International investors in traditional asset classes such as equities might be giving the UK a wide berth at the moment in favour of markets shrouded in less uncertainty. But Brexit doesn’t seem to be discouraging international investors in UK-based tech start-ups. Not only is foreign capital flowing into promising young British tech companies undeterred but was a huge 50% up over the first six months of 2019 compared to the same period last year.
Tech start-ups have attracted a total of £5.5 billion in new funding from non-British investors. If the current trajectory is maintained that should rise to £9.06 billion by the end of the year – a big increase on 2018’s total of £7.16 billion. The data comes from the UK’s digital economy council and indicate that the UK is the most successful country in Europe when it comes to producing tech start-ups that attract international capital.
The biggest international investors in UK tech start-ups are private equity and VC funds from the USA and Asia. Investors from these regions have poured over £12 billion into UK start-ups over the past five years compared to just £5.35 billion worth of investment into German start-ups. French start-ups have attracted just £2.06 billion over 5 years.
A couple of bid deals did, however, make a significant contribution to the overall total. The two biggest financing rounds closed over the period were by food delivery app Deliveroo and Ovo Energy, a tech-enabled electricity and gas supplier.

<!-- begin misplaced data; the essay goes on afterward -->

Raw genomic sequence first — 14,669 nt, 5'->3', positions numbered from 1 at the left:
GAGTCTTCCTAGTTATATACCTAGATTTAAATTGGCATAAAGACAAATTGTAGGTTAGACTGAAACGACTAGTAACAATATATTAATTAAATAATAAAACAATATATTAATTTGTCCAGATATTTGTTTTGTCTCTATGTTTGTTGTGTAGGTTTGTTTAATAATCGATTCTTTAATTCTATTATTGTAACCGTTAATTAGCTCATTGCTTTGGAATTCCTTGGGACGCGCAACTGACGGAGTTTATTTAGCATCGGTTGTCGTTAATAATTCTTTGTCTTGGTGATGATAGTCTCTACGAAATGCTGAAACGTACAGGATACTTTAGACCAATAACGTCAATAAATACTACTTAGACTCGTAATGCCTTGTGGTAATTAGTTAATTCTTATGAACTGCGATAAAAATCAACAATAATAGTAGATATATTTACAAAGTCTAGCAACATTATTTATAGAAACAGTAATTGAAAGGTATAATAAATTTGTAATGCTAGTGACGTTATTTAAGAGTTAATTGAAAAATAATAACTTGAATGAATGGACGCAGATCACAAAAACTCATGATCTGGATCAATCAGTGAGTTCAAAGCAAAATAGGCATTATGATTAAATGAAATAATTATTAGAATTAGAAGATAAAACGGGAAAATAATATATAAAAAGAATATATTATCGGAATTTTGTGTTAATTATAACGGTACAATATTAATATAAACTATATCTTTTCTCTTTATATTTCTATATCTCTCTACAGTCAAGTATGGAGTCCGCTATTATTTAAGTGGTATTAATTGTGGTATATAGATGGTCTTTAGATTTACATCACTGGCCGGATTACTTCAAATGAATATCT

Nicky Morgan, secretary of state for digital, culture, media and sport yesterday commented:
“These fantastic figures show the confidence overseas investors have in UK tech. We have a longstanding reputation for innovation and the statistics endorse our reputation as one of the best places in the world to start and grow a digital business.”
So why are investors in tech start-ups so much less concerned about the possible impact of Brexit compared to other investors? There are a few key reasons why the sector would be expected to take less of a hit over the next couple of years. Tech companies tend not to rely on the kind of supply chains that Brexit could disrupt and they also usually don’t have business models reliant on importing or exporting physical goods. Possible changes to immigration policies would also be expected to have less of an impact as salary levels tend to be higher in tech and any immigrant employees highly skilled and qualified. Many tech companies also take advantage of remote offices.
One problem that could arise for the tech sector in the event of a hard or no-deal Brexit is a lack of clarity what will happen with data sharing arrangements that control how information is sent back and forth between data centres in the UK and EU. However, the continued level of investment coming into tech start-ups in the UK suggests that those controlling the purse strings are not overly concerned. The UK has produced a total of 72 ‘tech unicorns’ over the past 20 years – defined as companies with a valuation of at least $1 billion. Germany, our closest European rival, has been home to just 26 unicorns over the same period.